At her apartment, Laura is affected by a vision of the killer murdering Michael. The killer attempts to break in through her front door, but Laura deadbolts it before the killer can enter. Upon hearing her distress, Neville (who had been on his way to meet her) breaks through her balcony window. He proceeds to tell Laura that Tommy was the killer and begins an elaborate explanation of his motivations and back story. Knowing Tommy well, Laura recognizes this as a lie. Neville, still talking about the killer, uses "I". Laura realizes that Neville is the killer. Neville details more of his own story, slipping between multiple personalities. When the violent personality tries to kill Laura, his more sensitive personality reasserts dominance. He takes her hand, which holds the gun he gave her, and asks her to kill him. Distraught, she does so then calls the police.




The film's source story was written by John Carpenter, as was the earliest version of the screenplay.[3] Producer Jack H. Harris had worked with Carpenter on the latter's feature-film directorial debut, Dark Star, and it was Harris who optioned Carpenter's 11-page treatment, then titled simply Eyes.[9]

Harris planned to make the film independently of the major studios with privately raised finance and Roberta Collins in the lead. But Harris's friend Jon Peters read the treatment, and upon reading it, he became enthusiastic about its potential as a vehicle for Peters's then-girlfriend Barbra Streisand. Peters got interest from Peter Guber at Columbia and they agreed to finance the project's development. Streisand pulled out of the film, but Columbia were sufficiently enthusiastic about the script to move forward with another actress, and Faye Dunaway was cast. However, as a condition of this, the studio insisted on the script being rewritten, hiring David Zelag Goodman to undertake the rewrites.[10] "It wasn't a pleasant experience", said Carpenter. "The original script was very good, I thought. But it got shat upon."[11]


Filming took place over 56 days from October 17, 1977 to early January 1978.[12] The film was shot entirely in New York and New Jersey, with filming locations including New York City; Jersey City, New Jersey; and Ferncliff Cemetery in Hartsdale, New York.[12] A sequence where the Laura Mars character photographs a group of models against a backdrop of two burning cars was filmed over four days at New York's Columbus Circle. It was reported that Peters and Dunaway had a tense relationship while making the film.


Box office[edit]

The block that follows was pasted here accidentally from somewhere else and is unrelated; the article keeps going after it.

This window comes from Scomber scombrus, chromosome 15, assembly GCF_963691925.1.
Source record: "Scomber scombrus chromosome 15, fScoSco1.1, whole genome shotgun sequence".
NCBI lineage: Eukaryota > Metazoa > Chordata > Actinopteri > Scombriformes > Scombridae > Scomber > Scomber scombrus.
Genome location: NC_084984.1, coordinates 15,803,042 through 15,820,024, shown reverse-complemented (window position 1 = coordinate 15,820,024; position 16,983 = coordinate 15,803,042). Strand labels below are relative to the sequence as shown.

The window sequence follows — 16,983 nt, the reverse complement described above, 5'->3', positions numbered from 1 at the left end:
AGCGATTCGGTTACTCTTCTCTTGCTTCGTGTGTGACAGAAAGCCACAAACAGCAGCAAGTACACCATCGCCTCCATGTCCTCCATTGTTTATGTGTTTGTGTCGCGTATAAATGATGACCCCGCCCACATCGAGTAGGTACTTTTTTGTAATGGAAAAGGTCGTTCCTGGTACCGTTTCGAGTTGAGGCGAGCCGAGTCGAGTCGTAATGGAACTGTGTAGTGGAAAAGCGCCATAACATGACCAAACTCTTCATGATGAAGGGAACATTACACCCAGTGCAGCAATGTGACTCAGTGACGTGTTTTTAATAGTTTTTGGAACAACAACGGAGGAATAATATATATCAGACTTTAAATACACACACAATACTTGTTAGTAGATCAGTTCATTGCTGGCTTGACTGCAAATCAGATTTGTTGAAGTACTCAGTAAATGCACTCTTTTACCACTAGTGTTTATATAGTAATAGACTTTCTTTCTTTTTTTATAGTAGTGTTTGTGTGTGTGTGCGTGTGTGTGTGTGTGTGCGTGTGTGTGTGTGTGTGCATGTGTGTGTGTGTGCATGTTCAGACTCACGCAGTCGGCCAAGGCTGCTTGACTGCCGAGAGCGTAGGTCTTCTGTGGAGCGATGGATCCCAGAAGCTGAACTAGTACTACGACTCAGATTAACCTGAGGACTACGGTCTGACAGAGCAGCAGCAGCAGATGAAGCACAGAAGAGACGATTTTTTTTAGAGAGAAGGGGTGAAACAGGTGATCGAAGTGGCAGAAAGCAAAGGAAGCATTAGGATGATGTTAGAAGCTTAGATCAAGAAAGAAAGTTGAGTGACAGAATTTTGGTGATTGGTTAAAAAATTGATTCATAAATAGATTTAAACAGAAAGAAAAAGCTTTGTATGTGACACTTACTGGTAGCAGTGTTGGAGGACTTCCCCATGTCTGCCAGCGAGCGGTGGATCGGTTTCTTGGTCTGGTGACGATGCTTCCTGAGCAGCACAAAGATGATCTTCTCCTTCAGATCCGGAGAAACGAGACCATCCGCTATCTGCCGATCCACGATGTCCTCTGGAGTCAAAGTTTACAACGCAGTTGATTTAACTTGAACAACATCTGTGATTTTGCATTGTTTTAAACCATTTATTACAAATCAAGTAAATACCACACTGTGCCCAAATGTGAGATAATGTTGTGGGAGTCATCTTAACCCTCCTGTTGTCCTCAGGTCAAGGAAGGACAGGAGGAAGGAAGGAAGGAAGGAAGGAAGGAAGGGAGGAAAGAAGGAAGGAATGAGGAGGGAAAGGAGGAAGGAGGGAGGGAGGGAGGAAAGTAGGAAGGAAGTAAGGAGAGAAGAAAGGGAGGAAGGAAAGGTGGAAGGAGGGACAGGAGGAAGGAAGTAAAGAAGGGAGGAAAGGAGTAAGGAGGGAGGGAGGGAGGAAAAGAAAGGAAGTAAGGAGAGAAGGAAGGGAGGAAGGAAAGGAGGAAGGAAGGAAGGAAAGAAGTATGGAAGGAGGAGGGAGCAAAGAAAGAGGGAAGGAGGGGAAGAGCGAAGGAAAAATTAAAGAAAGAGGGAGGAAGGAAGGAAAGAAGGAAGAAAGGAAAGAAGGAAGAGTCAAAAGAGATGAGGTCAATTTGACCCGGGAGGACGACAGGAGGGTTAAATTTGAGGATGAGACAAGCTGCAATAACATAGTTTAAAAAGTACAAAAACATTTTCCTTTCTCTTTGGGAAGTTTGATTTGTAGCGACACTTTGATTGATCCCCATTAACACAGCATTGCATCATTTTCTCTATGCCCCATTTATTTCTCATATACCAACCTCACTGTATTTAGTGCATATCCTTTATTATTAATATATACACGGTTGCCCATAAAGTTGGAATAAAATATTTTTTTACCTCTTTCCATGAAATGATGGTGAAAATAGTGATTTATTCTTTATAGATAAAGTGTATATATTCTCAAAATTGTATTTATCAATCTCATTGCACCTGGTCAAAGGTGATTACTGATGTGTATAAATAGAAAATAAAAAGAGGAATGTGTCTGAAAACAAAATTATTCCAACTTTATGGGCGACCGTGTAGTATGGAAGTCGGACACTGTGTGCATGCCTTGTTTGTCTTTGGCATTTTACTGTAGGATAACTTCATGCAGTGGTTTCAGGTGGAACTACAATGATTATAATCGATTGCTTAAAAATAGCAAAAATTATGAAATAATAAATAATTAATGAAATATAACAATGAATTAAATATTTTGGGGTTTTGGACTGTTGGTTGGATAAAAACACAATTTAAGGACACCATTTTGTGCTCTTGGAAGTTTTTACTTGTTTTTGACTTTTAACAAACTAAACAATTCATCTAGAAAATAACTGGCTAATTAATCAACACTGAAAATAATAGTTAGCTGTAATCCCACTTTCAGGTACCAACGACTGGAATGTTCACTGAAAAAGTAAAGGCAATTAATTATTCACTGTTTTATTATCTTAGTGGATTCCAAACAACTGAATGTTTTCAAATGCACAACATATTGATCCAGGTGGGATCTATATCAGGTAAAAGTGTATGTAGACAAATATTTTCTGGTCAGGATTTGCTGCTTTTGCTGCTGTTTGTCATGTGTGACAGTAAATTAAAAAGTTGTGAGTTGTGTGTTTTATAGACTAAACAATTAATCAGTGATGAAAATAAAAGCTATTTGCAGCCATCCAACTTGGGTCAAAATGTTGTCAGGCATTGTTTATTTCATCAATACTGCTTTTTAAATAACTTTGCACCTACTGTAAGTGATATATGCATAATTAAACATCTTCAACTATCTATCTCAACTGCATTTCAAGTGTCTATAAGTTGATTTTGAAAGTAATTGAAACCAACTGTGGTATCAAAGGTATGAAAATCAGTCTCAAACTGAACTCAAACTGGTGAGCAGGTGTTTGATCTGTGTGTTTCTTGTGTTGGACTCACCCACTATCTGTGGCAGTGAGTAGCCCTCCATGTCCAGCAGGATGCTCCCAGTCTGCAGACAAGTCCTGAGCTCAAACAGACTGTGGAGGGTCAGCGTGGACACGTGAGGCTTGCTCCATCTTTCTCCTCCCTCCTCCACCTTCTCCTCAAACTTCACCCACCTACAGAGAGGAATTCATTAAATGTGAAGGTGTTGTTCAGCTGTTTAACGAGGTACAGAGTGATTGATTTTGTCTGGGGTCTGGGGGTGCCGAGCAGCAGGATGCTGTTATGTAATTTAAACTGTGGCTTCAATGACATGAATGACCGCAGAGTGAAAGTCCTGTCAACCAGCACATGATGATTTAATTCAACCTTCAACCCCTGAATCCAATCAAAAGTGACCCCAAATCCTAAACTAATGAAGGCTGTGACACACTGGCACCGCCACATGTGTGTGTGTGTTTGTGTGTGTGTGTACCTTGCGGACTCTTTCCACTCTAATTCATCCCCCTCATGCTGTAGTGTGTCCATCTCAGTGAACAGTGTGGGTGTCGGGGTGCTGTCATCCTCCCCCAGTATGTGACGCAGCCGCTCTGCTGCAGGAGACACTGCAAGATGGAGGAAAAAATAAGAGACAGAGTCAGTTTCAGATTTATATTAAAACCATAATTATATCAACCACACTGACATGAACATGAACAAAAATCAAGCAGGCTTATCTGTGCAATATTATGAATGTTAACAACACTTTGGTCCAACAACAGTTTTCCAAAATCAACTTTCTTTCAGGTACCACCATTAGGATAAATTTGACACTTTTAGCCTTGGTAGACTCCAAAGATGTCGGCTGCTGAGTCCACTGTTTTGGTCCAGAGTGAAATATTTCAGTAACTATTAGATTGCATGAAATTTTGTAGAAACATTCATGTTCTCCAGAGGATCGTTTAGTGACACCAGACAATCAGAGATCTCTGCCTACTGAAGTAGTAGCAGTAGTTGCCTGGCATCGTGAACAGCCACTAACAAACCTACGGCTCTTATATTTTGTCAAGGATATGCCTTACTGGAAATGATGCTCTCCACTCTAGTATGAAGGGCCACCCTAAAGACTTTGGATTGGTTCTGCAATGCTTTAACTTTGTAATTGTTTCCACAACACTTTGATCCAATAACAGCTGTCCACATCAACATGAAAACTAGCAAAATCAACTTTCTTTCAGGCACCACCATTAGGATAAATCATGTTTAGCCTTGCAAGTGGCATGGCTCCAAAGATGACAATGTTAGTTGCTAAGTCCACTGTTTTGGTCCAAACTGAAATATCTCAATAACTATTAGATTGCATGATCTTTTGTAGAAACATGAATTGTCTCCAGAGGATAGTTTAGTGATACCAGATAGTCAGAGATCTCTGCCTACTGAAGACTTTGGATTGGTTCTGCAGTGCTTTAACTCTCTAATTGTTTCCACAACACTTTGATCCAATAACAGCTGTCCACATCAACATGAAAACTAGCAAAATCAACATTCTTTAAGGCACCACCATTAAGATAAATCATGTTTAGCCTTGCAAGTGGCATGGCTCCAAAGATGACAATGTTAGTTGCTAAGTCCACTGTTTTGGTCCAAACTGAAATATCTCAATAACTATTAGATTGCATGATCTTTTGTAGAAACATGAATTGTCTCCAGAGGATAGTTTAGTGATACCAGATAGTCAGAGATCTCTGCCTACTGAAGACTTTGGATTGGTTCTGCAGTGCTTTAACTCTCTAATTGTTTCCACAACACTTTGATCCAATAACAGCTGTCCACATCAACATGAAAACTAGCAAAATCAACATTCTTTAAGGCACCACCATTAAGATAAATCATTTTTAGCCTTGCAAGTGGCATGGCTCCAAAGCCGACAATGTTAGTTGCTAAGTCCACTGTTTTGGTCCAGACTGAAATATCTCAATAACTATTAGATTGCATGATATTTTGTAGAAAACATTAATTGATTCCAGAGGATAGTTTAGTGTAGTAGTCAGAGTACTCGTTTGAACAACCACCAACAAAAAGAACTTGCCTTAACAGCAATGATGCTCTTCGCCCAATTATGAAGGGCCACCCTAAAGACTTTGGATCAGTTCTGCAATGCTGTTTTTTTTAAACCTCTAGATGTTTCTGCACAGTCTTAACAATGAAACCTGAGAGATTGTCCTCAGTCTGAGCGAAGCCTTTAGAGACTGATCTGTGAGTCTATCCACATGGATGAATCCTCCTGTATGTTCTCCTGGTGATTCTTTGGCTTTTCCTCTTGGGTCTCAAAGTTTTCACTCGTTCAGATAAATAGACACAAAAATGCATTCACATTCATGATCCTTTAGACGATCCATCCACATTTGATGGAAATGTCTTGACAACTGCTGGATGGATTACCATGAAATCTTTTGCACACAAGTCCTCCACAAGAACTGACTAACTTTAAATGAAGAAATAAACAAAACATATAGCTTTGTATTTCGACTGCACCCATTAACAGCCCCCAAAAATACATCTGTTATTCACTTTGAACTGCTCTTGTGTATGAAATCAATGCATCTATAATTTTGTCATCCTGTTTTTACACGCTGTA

Eyes of Laura Mars premiered in Los Angeles on August 2, 1978.[12] The film was a box-office hit, grossing $20 million in the United States.[2][13]

Critical response[edit]

On its release, the film received mixed critical reviews. The movie received a broadly positive review in The New York Times, in which Janet Maslin called the ending of the film "dumb", but otherwise liked it. She wrote of it: "It's the cleverness of Eyes of Laura Mars that counts, cleverness that manifests itself in superlative casting, drily controlled direction from Irvin Kershner, and spectacular settings that turn New York into the kind of eerie, lavish dreamland that could exist only in the idle noodlings of the very, very hip."[14]

Roger Ebert was less enthusiastic, giving the film one-and-a-half stars out of four and criticizing what he called the film's clichéd "woman in trouble" plot.[15]

In his book Historical Dictionary of Horror Films (2017), writer Peter Hutchings describes Eyes of Laura Mars as an "upmarket slasher film."[6]

As of May 2023, the film has an approval rating of 56% on Rotten Tomatoes, based on 34 reviews, with an average rating of 5.5/10. The site's critics' consensus states: "Eyes of Laura Mars hints at interesting possibilities, but they're frittered away by a predictable story that settles for superficial thrills."[16]

George Lucas hired director Kershner for The Empire Strikes Back because he was impressed after seeing a rough cut of the film.[17]

A parody of the film titled Eyes of Lurid Mess was published in Mad Magazine. It was illustrated by Angelo Torres and written by Larry Siegel in regular issue #206, April 1979.[18]

Home media[edit]

Columbia TriStar Home Entertainment first released the film on DVD in 2000.[19] Mill Creek Entertainment released a Blu-ray edition in 2019,[20] while Kino Lorber issued a special edition Blu-ray in October 2022.[21]